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In Christian theology, conditional election is the belief that God chooses, for eternal salvation, those whom He foresees will have faith in Christ. This belief emphasizes the importance of a person's free will. The counter-view is known as unconditional election, and is the belief that God chooses whomever He will, based solely on His purposes and apart from an individual's free will.
The doctrine of conditional election is most often associated with the Arminian churches. The Arminians have defended their belief against the doctrine of the Calvinist church since the early 17th century when they submitted the following statement of doctrine to the Reformed Churches of the Low Countries:
- That God, by an eternal, unchangeable purpose in Jesus Christ His Son, before the foundation of the world, hath determined, out of a fallen, sinful race of men, to save in Christ, for Christ's sake, and through Christ, those who, through the grace of the Holy Spirit, shall believe on this his Son Jesus, and shall persevere in this faith and obedience of faith, through this grace, even to the end; and, on the other hand, to leave the incorrigible and unbelieving in sin and under wrath, and to condemn them as alienate from Christ, according to the word of the gospel in John 3:36: "He that believeth on the Son hath everlasting life: and he that believeth not the Son shall not see life; but the wrath of God abideth on him," and according to other passages of Scripture also.
Many people view conditional election as human centered and therefore they conclude that it takes away from the sovereignty of God. They contend that its very foundation is rooted in freewill. But this is not true concerning the teachings of Jacobus Arminius and it is not found in the Five articles of Remonstrance. Article 3 explains clearly that mans freewill is not able to save him.
The primary driving force behind the doctrine of conditional election is that it attempts to reconcile that Jesus' death on the cross was for “all” humanity not just the elect which is a Calvinist view called limited atonement. Arminians and others who oppose unconditional election believe that it is impossible for God to elect particular individuals and then declare that the gospel is available to all, because the question which arises is, does limited atonement offer a true call to salvation or is it only for the elect? Calvinism does not logically account for the many verses that declare that the gospel is available to all humanity. So, Arminians answer this with conditional election that states that God looked from eternity and foresaw who called on Jesus to be saved, and that is who He is referring to when speaking of the elect.
This in no way is based on anyone's meritorious decision, because as Article 3 explains, a man must first be born of God. Therefore this view does not arise out of the need to protect human freewill but out of the need to ensure that the atonement is available to all as is found in many New Testament scriptures. Therefore when the Gospel is preached, every person has a real opportunity to believe, repent and receive forgiveness not just the elect.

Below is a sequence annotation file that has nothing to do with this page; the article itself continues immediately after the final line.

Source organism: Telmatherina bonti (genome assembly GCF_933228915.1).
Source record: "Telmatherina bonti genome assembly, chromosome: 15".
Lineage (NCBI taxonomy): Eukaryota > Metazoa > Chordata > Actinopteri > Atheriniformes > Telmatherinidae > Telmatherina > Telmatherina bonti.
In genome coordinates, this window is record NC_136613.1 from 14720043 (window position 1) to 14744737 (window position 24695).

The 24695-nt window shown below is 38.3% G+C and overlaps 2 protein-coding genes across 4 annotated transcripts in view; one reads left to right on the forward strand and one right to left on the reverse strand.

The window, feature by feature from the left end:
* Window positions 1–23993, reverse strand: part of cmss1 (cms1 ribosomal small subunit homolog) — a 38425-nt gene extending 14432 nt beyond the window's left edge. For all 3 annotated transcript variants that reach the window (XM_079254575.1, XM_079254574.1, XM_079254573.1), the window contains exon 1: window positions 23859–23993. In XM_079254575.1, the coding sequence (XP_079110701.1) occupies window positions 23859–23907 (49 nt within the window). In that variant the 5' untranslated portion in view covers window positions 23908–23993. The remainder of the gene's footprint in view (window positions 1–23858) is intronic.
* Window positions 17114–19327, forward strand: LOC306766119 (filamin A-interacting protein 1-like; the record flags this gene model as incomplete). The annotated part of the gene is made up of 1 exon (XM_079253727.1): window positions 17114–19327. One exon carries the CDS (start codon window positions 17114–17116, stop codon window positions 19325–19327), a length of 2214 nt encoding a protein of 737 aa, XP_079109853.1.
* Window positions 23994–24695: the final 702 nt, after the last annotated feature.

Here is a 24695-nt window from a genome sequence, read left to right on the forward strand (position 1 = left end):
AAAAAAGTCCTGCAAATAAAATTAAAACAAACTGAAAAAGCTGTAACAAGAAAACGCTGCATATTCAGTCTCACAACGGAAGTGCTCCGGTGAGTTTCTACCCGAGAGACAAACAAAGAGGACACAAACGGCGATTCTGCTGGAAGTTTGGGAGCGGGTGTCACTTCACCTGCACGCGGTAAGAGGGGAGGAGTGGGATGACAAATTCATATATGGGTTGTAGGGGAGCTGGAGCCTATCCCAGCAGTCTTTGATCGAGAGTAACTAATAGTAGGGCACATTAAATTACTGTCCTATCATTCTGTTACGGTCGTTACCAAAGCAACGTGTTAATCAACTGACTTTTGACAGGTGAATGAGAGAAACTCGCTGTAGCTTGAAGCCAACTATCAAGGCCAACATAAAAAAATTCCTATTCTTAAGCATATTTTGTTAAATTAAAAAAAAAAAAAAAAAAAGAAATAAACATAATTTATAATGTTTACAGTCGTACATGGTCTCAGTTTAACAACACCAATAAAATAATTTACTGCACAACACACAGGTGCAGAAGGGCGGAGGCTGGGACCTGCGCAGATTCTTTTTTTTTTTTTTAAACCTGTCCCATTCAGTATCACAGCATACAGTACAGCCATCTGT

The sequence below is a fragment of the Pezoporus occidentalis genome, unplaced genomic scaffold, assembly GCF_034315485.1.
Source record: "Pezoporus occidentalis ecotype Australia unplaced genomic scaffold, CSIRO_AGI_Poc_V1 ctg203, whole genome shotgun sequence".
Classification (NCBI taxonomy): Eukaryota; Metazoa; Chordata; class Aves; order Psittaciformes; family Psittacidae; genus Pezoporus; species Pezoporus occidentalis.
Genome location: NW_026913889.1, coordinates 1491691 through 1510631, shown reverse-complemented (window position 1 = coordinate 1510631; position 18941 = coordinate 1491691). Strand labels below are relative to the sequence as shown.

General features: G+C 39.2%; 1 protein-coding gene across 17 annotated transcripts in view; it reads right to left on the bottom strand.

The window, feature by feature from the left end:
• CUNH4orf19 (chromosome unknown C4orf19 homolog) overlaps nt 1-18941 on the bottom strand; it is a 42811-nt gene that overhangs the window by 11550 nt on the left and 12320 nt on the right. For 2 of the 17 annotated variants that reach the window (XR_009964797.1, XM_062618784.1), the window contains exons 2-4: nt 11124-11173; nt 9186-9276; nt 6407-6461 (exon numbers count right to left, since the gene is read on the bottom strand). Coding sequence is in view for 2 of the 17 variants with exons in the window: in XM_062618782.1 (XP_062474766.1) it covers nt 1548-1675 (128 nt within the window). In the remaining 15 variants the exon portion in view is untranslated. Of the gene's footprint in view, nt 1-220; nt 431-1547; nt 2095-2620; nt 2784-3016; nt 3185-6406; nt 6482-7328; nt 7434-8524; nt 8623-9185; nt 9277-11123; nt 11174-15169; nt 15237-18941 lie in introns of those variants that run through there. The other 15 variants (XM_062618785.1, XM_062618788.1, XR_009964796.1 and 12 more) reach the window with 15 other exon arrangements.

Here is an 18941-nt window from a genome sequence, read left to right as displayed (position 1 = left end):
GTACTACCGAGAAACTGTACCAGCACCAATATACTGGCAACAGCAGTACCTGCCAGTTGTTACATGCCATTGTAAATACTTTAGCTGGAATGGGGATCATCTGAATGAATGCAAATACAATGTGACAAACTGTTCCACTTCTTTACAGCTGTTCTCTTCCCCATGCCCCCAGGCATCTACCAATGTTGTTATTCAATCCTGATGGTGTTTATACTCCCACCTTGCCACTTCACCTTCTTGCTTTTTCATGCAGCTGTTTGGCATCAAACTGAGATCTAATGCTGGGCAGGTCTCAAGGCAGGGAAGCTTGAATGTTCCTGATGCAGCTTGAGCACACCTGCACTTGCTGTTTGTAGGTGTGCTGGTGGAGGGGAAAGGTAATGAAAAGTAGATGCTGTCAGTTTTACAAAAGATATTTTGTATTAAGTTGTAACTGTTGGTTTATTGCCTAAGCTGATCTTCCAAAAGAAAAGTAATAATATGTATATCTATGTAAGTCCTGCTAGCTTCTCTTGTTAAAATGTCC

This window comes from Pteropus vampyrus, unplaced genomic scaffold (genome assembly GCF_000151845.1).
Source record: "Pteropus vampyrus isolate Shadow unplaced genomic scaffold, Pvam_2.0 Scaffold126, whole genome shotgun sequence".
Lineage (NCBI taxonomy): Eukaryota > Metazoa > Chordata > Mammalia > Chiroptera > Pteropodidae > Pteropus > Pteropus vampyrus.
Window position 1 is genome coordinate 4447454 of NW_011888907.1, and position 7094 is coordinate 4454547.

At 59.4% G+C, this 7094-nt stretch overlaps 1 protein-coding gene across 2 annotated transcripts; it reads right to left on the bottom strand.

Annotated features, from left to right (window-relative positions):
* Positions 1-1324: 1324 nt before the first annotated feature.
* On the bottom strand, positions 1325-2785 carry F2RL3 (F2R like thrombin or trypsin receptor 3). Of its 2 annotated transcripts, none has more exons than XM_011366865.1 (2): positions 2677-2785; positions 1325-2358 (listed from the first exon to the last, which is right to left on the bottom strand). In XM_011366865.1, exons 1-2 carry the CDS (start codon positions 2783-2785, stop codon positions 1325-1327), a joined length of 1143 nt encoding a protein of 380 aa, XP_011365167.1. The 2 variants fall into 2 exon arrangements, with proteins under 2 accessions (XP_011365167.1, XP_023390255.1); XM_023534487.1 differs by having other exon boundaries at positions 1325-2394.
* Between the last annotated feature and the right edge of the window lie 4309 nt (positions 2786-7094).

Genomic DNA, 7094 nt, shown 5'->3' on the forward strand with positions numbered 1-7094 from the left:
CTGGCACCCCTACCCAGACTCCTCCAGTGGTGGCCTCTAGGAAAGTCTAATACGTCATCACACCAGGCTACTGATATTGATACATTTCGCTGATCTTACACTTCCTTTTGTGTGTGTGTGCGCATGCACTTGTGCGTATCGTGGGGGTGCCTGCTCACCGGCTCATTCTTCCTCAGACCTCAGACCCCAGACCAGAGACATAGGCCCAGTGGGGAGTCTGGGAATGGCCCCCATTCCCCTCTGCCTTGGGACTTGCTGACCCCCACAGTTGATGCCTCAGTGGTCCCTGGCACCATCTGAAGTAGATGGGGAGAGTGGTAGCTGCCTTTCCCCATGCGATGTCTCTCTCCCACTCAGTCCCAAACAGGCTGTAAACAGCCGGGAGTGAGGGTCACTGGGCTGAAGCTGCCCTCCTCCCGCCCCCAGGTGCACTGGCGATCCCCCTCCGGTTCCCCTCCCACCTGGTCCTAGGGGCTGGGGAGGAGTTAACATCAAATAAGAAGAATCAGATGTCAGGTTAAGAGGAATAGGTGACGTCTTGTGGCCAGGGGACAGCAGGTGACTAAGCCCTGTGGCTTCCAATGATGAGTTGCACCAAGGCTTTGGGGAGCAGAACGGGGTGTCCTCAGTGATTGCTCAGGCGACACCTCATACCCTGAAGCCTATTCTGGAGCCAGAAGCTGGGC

|This section uses one or more religious texts as primary sources without referring to secondary sources that critically analyze them. Please help improve this article by adding references to reliable secondary sources.|
All quotes from the NKJV unless otherwise noted, emphasis added:
Scriptures used to support
These are Scriptures commonly used by those who[who?] support Conditional election:
- Isaiah 45:22 "Turn to Me and be saved, all the ends of the earth, for I am God, and there is no other."
- Mathew 11:28 Jesus said "Come to me, all who are weary and heavy-laden, and I will give you rest."
- John 3:16 "For God so loved the world that He gave His only begotten Son, that whoever believes in Him should not perish, but have everlasting life."
- John 7:17 "If any man is willing to do His will, he shall know of the teaching, whether it is of God, or whether I speak from Myself."
- John 7:37 "Now on the last day of the great feast, Jesus stood and cried out, saying "If any man is thirsty, let him come to Me and drink."
- John 12:32 Jesus said "And if I be lifted up from the earth, will draw all men unto Myself
- Acts 17:30 "Therefore having overlooked the times of ignorance, God is now commanding all men everywhere to repent."
- 1 Timothy 2:3-4 "For this is good and acceptable in the sight of God our Saviour; Who will have all men to be saved and to come unto the knowledge of the truth."
- 2 Peter 3:9 " The Lord is not slack concerning His promise, as some count slackness, but is longsuffering toward us, not willing that any should perish but that all should come to repentance."
- Revelation 22:17 The Spirit and the Bride say, "Come." And let the one who hears say, "Come." And let the one who is thirsty come; let the one who desires take the water of life without price.
The Calvinist response[who?] to these selected verses would be that the 'all' referred to are the elect, and does not refer to the entirety of humanity. In keeping with the Calvinist's understanding[by whom?] of Irresistible Grace, Matthew 11:28 would refer to those who have been elected by God, unto God, and is a demonstration of the effectual call.